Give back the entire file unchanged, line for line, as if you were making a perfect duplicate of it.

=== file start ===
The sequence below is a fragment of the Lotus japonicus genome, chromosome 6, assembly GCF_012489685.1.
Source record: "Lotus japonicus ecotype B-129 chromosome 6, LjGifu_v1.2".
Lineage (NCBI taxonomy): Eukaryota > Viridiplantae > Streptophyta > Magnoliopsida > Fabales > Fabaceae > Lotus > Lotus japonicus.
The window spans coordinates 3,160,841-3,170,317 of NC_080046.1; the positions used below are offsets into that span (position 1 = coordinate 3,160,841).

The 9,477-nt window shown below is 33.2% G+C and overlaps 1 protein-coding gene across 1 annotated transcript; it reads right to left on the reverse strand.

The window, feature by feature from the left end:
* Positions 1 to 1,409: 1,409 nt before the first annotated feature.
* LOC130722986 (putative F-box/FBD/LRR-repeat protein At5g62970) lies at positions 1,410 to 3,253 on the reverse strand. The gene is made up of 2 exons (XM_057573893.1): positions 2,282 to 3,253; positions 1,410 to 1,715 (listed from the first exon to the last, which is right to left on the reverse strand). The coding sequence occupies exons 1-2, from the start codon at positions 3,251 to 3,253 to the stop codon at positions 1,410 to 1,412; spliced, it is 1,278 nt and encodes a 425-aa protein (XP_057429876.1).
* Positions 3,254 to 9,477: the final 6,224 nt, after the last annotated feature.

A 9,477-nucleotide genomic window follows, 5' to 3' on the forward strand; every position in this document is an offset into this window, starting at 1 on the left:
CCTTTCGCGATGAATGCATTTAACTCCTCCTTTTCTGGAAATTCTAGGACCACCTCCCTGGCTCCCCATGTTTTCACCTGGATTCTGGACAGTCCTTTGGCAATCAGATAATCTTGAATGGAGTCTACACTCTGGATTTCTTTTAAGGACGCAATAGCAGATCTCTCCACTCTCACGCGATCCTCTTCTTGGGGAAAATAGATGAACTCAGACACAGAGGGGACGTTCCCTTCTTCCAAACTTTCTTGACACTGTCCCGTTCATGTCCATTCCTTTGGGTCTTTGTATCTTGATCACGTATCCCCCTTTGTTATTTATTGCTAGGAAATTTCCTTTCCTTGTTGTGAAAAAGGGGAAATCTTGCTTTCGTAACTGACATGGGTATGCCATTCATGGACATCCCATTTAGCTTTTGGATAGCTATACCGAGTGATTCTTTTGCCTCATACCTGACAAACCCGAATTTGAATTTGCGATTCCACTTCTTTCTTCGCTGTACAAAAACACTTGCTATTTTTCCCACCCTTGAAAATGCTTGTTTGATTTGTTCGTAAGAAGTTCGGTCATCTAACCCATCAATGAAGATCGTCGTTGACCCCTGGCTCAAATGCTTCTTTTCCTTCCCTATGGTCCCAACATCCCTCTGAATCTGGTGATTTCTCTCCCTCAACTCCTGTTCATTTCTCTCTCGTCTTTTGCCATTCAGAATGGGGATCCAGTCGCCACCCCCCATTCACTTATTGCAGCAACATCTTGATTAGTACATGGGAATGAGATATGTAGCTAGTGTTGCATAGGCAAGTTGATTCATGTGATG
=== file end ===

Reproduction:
The sequence below is a fragment of the Lotus japonicus genome, chromosome 6, assembly GCF_012489685.1.
Source record: "Lotus japonicus ecotype B-129 chromosome 6, LjGifu_v1.2".
Lineage (NCBI taxonomy): Eukaryota > Viridiplantae > Streptophyta > Magnoliopsida > Fabales > Fabaceae > Lotus > Lotus japonicus.
The window spans coordinates 3,160,841-3,170,317 of NC_080046.1; the positions used below are offsets into that span (position 1 = coordinate 3,160,841).

The 9,477-nt window shown below is 33.2% G+C and overlaps 1 protein-coding gene across 1 annotated transcript; it reads right to left on the reverse strand.

The window, feature by feature from the left end:
* Positions 1 to 1,409: 1,409 nt before the first annotated feature.
* LOC130722986 (putative F-box/FBD/LRR-repeat protein At5g62970) lies at positions 1,410 to 3,253 on the reverse strand. The gene is made up of 2 exons (XM_057573893.1): positions 2,282 to 3,253; positions 1,410 to 1,715 (listed from the first exon to the last, which is right to left on the reverse strand). The coding sequence occupies exons 1-2, from the start codon at positions 3,251 to 3,253 to the stop codon at positions 1,410 to 1,412; spliced, it is 1,278 nt and encodes a 425-aa protein (XP_057429876.1).
* Positions 3,254 to 9,477: the final 6,224 nt, after the last annotated feature.

A 9,477-nucleotide genomic window follows, 5' to 3' on the forward strand; every position in this document is an offset into this window, starting at 1 on the left:
CCTTTCGCGATGAATGCATTTAACTCCTCCTTTTCTGGAAATTCTAGGACCACCTCCCTGGCTCCCCATGTTTTCACCTGGATTCTGGACAGTCCTTTGGCAATCAGATAATCTTGAATGGAGTCTACACTCTGGATTTCTTTTAAGGACGCAATAGCAGATCTCTCCACTCTCACGCGATCCTCTTCTTGGGGAAAATAGATGAACTCAGACACAGAGGGGACGTTCCCTTCTTCCAAACTTTCTTGACACTGTCCCGTTCATGTCCATTCCTTTGGGTCTTTGTATCTTGATCACGTATCCCCCTTTGTTATTTATTGCTAGGAAATTTCCTTTCCTTGTTGTGAAAAAGGGGAAATCTTGCTTTCGTAACTGACATGGGTATGCCATTCATGGACATCCCATTTAGCTTTTGGATAGCTATACCGAGTGATTCTTTTGCCTCATACCTGACAAACCCGAATTTGAATTTGCGATTCCACTTCTTTCTTCGCTGTACAAAAACACTTGCTATTTTTCCCACCCTTGAAAATGCTTGTTTGATTTGTTCGTAAGAAGTTCGGTCATCTAACCCATCAATGAAGATCGTCGTTGACCCCTGGCTCAAATGCTTCTTTTCCTTCCCTATGGTCCCAACATCCCTCTGAATCTGGTGATTTCTCTCCCTCAACTCCTGTTCATTTCTCTCTCGTCTTTTGCCATTCAGAATGGGGATCCAGTCGCCACCCCCCATTCACTTATTGCAGCAACATCTTGATTAGTACATGGGAATGAGATATGTAGCTAGTGTTGCATAGGCAAGTTGATTCATGTGATG